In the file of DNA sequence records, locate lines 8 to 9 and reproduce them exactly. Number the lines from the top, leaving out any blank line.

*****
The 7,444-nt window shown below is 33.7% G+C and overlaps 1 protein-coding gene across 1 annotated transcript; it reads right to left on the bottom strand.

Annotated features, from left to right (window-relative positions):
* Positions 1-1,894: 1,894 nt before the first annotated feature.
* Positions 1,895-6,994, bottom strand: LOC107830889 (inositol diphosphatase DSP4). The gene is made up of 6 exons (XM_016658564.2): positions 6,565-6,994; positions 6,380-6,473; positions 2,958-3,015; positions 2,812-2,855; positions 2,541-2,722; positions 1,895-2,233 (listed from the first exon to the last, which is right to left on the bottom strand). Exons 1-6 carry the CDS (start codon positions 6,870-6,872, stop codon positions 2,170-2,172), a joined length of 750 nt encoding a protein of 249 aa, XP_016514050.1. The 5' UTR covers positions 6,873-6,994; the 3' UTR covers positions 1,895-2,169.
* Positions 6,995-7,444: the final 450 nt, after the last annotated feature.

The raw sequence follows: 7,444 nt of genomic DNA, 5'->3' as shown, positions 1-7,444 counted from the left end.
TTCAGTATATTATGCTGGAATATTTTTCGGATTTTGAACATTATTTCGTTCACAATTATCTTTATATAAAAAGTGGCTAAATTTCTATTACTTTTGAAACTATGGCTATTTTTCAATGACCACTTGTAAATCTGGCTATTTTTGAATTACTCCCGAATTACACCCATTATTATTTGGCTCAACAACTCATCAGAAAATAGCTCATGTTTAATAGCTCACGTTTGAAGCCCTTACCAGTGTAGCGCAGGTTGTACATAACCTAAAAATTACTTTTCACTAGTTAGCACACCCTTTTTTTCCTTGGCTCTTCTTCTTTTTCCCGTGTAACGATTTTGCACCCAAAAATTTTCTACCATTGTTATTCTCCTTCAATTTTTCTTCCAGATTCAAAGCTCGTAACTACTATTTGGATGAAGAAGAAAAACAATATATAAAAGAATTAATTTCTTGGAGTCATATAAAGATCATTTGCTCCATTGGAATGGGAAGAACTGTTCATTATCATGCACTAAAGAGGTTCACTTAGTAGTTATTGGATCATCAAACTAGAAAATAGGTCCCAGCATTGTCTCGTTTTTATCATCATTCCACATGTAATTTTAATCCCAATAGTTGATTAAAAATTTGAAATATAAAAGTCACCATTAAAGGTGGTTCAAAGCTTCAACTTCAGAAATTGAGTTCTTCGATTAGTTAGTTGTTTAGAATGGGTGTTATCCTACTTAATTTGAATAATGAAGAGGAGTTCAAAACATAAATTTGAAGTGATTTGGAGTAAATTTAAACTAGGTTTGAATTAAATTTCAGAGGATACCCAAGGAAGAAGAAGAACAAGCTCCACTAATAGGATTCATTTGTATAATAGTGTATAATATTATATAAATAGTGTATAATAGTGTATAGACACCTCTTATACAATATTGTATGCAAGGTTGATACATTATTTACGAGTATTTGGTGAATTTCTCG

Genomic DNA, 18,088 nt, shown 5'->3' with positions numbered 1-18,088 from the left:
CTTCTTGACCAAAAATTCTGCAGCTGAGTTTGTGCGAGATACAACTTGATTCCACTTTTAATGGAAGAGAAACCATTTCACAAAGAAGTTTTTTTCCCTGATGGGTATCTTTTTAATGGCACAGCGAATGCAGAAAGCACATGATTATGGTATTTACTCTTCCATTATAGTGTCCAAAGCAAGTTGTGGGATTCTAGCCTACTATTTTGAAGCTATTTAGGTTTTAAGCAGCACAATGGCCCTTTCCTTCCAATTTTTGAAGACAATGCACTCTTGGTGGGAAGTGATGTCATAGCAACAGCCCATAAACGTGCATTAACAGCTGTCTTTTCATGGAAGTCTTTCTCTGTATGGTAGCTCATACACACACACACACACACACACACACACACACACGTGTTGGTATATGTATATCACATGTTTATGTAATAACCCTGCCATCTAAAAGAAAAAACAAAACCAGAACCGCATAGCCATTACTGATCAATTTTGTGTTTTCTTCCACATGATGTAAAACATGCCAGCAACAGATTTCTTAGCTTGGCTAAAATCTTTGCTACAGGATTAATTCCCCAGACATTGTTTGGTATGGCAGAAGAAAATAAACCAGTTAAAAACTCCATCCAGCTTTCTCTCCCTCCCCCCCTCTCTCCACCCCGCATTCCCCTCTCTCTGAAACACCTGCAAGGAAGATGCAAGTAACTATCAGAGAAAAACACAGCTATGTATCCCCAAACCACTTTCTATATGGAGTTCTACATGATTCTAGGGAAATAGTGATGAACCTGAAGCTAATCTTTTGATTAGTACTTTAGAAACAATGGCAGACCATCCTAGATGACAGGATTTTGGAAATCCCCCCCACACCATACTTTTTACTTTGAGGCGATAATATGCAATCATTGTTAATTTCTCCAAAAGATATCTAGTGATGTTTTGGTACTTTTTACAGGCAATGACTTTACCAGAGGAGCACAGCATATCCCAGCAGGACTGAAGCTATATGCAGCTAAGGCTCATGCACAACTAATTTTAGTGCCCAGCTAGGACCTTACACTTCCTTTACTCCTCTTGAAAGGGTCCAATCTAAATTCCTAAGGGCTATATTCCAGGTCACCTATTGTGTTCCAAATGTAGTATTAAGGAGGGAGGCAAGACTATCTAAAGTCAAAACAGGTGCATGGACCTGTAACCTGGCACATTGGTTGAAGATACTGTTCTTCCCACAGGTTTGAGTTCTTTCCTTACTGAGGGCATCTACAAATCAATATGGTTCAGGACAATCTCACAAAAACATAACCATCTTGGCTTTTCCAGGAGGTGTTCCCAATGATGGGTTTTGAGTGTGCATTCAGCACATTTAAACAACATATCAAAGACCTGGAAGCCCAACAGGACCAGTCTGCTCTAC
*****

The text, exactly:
Genomic DNA, 18,088 nt, shown 5'->3' with positions numbered 1-18,088 from the left:
CTTCTTGACCAAAAATTCTGCAGCTGAGTTTGTGCGAGATACAACTTGATTCCACTTTTAATGGAAGAGAAACCATTTCACAAAGAAGTTTTTTTCCCTGATGGGTATCTTTTTAATGGCACAGCGAATGCAGAAAGCACATGATTATGGTATTTACTCTTCCATTATAGTGTCCAAAGCAAGTTGTGGGATTCTAGCCTACTATTTTGAAGCTATTTAGGTTTTAAGCAGCACAATGGCCCTTTCCTTCCAATTTTTGAAGACAATGCACTCTTGGTGGGAAGTGATGTCATAGCAACAGCCCATAAACGTGCATTAACAGCTGTCTTTTCATGGAAGTCTTTCTCTGTATGGTAGCTCATACACACACACACACACACACACACACACACACACGTGTTGGTATATGTATATCACATGTTTATGTAATAACCCTGCCATCTAAAAGAAAAAACAAAACCAGAACCGCATAGCCATTACTGATCAATTTTGTGTTTTCTTCCACATGATGTAAAACATGCCAGCAACAGATTTCTTAGCTTGGCTAAAATCTTTGCTACAGGATTAATTCCCCAGACATTGTTTGGTATGGCAGAAGAAAATAAACCAGTTAAAAACTCCATCCAGCTTTCTCTCCCTCCCCCCCTCTCTCCACCCCGCATTCCCCTCTCTCTGAAACACCTGCAAGGAAGATGCAAGTAACTATCAGAGAAAAACACAGCTATGTATCCCCAAACCACTTTCTATATGGAGTTCTACATGATTCTAGGGAAATAGTGATGAACCTGAAGCTAATCTTTTGATTAGTACTTTAGAAACAATGGCAGACCATCCTAGATGACAGGATTTTGGAAATCCCCCCCACACCATACTTTTTACTTTGAGGCGATAATATGCAATCATTGTTAATTTCTCCAAAAGATATCTAGTGATGTTTTGGTACTTTTTACAGGCAATGACTTTACCAGAGGAGCACAGCATATCCCAGCAGGACTGAAGCTATATGCAGCTAAGGCTCATGCACAACTAATTTTAGTGCCCAGCTAGGACCTTACACTTCCTTTACTCCTCTTGAAAGGGTCCAATCTAAATTCCTAAGGGCTATATTCCAGGTCACCTATTGTGTTCCAAATGTAGTATTAAGGAGGGAGGCAAGACTATCTAAAGTCAAAACAGGTGCATGGACCTGTAACCTGGCACATTGGTTGAAGATACTGTTCTTCCCACAGGTTTGAGTTCTTTCCTTACTGAGGGCATCTACAAATCAATATGGTTCAGGACAATCTCACAAAAACATAACCATCTTGGCTTTTCCAGGAGGTGTTCCCAATGATGGGTTTTGAGTGTGCATTCAGCACATTTAAACAACATATCAAAGACCTGGAAGCCCAACAGGACCAGTCTGCTCTAC